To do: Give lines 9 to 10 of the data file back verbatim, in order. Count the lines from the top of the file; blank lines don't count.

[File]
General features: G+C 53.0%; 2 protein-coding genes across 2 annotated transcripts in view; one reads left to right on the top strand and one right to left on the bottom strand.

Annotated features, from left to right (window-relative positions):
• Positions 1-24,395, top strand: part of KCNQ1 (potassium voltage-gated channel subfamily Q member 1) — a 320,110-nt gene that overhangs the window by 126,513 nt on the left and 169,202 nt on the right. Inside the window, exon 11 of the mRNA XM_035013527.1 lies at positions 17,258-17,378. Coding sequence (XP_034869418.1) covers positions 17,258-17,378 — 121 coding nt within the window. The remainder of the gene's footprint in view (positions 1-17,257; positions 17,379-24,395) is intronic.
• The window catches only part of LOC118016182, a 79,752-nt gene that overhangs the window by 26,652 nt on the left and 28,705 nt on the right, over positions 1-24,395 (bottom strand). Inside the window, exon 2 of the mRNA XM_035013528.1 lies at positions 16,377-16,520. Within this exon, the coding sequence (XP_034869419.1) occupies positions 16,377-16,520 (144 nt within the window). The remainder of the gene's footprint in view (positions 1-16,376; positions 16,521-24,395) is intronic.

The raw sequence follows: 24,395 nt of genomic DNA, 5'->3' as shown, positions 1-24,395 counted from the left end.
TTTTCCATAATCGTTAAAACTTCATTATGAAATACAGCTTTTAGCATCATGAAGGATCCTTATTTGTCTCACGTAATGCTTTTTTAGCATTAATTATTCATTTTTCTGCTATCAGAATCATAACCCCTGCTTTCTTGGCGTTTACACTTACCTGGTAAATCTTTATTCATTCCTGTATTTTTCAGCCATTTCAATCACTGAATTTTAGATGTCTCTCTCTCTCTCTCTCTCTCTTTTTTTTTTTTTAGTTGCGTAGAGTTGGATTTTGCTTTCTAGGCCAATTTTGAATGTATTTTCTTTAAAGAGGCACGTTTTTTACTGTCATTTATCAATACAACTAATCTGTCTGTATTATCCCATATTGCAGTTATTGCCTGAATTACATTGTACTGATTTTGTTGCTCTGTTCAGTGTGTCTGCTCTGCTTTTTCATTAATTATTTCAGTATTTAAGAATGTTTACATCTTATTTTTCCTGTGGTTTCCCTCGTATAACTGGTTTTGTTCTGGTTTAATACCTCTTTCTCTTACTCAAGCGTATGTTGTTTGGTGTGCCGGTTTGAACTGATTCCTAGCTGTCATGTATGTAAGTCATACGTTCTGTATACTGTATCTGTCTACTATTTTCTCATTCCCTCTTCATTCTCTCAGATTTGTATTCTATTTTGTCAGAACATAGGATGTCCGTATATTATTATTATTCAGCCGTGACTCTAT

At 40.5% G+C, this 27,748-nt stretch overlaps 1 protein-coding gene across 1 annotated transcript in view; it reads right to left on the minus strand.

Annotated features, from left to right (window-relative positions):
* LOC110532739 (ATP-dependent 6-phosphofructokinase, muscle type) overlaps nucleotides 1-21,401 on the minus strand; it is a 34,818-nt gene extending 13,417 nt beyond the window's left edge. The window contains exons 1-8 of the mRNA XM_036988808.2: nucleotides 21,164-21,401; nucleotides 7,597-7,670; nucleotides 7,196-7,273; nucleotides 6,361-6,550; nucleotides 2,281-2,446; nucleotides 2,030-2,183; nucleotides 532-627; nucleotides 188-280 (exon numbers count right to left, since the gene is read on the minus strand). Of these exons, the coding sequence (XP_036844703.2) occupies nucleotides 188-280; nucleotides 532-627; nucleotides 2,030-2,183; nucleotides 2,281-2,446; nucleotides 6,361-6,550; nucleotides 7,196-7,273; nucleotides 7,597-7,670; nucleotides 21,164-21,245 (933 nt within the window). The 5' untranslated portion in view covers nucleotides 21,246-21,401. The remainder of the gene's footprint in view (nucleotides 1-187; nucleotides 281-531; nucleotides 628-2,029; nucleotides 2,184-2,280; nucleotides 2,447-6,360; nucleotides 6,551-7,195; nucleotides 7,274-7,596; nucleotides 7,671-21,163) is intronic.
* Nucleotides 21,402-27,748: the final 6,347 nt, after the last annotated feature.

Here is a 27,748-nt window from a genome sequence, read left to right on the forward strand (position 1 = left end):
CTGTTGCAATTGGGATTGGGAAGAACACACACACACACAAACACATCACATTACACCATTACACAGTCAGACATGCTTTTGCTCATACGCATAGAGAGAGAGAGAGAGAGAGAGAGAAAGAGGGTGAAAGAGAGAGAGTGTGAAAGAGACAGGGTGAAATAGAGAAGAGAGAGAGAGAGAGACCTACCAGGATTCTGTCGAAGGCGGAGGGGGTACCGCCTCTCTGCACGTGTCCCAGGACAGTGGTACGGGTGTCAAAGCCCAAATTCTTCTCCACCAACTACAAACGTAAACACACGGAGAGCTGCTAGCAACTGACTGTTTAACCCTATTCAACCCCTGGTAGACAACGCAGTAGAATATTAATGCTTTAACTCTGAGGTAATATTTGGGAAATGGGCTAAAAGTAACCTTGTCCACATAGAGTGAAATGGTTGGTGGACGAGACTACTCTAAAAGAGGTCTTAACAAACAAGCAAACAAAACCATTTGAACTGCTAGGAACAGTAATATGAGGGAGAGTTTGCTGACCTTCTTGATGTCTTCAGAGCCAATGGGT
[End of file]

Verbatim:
* LOC110532739 (ATP-dependent 6-phosphofructokinase, muscle type) overlaps nucleotides 1-21,401 on the minus strand; it is a 34,818-nt gene extending 13,417 nt beyond the window's left edge. The window contains exons 1-8 of the mRNA XM_036988808.2: nucleotides 21,164-21,401; nucleotides 7,597-7,670; nucleotides 7,196-7,273; nucleotides 6,361-6,550; nucleotides 2,281-2,446; nucleotides 2,030-2,183; nucleotides 532-627; nucleotides 188-280 (exon numbers count right to left, since the gene is read on the minus strand). Of these exons, the coding sequence (XP_036844703.2) occupies nucleotides 188-280; nucleotides 532-627; nucleotides 2,030-2,183; nucleotides 2,281-2,446; nucleotides 6,361-6,550; nucleotides 7,196-7,273; nucleotides 7,597-7,670; nucleotides 21,164-21,245 (933 nt within the window). The 5' untranslated portion in view covers nucleotides 21,246-21,401. The remainder of the gene's footprint in view (nucleotides 1-187; nucleotides 281-531; nucleotides 628-2,029; nucleotides 2,184-2,280; nucleotides 2,447-6,360; nucleotides 6,551-7,195; nucleotides 7,274-7,596; nucleotides 7,671-21,163) is intronic.
* Nucleotides 21,402-27,748: the final 6,347 nt, after the last annotated feature.